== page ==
Perhaps our Gospel this week is one of the most famous. It’s a litany really – a litany of holiness. In the context of our feast day today, the beatitudes are the answer to the question – how do you become holy ? how do you become a saint? The problem is, when we speak about becoming saints, we tend to think that this is just so far beyond anything we could do. We put the saints of pedestals – literally. Look around our churches, there they are lovingly surrounding us each time we enter our buildings. But does all this adulation of the saints frighten us when we hear the suggestion that we too might become saints?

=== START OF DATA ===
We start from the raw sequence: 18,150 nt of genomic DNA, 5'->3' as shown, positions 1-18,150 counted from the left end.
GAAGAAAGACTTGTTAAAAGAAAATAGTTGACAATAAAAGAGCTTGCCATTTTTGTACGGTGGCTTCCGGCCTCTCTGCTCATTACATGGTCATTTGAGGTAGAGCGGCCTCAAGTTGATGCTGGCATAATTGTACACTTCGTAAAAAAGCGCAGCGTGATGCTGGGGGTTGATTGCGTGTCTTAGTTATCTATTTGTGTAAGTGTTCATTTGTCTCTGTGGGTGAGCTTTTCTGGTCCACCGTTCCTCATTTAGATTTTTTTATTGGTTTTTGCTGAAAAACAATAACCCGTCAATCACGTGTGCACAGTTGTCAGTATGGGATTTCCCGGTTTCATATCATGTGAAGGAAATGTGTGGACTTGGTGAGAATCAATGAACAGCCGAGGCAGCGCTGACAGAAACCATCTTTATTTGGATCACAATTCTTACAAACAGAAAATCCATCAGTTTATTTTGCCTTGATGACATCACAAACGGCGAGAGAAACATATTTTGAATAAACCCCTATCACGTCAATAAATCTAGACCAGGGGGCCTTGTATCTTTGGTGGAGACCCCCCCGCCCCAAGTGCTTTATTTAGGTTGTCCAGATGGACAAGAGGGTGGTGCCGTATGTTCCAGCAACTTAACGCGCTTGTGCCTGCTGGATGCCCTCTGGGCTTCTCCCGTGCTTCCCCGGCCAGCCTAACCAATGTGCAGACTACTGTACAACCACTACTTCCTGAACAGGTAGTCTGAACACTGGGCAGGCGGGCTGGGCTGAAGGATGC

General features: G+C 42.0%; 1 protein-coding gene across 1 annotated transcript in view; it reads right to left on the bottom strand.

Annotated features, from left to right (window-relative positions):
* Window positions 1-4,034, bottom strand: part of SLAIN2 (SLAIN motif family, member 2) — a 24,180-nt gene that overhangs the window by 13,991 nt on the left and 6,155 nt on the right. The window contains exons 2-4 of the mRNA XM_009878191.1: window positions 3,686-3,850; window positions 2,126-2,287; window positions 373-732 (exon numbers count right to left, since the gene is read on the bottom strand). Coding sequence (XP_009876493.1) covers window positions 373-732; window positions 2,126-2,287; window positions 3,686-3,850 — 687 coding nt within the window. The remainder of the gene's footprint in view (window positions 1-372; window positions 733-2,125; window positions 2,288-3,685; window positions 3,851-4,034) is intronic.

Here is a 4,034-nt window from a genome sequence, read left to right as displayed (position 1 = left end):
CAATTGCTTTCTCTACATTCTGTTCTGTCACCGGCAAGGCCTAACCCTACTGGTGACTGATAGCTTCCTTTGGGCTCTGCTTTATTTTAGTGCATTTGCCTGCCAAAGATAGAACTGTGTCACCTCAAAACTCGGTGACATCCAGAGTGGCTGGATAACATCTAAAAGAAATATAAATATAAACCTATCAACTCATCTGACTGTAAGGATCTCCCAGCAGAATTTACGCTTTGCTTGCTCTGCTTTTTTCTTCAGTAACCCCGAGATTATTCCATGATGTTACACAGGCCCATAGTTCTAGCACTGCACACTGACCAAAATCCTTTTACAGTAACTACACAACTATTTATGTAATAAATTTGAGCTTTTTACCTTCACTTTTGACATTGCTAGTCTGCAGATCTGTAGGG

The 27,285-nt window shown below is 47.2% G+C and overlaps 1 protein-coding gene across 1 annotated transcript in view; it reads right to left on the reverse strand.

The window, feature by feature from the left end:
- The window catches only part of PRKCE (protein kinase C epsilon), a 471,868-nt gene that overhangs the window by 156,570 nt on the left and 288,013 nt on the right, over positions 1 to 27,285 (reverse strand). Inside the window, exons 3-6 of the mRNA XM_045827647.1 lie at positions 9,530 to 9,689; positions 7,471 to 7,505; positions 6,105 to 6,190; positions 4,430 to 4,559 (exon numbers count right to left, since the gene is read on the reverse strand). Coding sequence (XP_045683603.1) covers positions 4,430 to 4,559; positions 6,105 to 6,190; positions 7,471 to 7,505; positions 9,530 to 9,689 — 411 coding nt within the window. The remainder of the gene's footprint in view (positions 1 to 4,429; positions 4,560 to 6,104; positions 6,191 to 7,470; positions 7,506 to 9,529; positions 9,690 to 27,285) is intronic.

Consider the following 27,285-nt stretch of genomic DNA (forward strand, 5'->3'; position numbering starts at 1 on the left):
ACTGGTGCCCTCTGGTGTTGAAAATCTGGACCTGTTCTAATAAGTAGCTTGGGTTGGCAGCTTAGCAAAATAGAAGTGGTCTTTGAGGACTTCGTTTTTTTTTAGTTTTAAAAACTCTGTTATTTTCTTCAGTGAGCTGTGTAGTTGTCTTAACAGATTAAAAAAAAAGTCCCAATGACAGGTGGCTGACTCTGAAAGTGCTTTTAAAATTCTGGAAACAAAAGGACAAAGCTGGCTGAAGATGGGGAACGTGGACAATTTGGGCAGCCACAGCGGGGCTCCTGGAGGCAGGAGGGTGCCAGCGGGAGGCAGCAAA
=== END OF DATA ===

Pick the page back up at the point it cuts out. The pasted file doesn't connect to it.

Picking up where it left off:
Should we really be fearful? Do you know that all the saints were similarly perturbed at the thought that they too might one day become saints? After all, each of the saints of the Church have been sinners. Each of them has been flesh and blood, just like us, each of them has had strengths and weaknesses, each of them have suffered disappointments, each has had desires, longings, vanities and eccentricities. All of them begun that way, none has been born a saint. Each of them has gained sanctity not by skill or intelligence, but by realising that, without God, they were nothing. The path to Sainthood begins that way always, with the acknowledgment that God knows what’s best for us better than we do.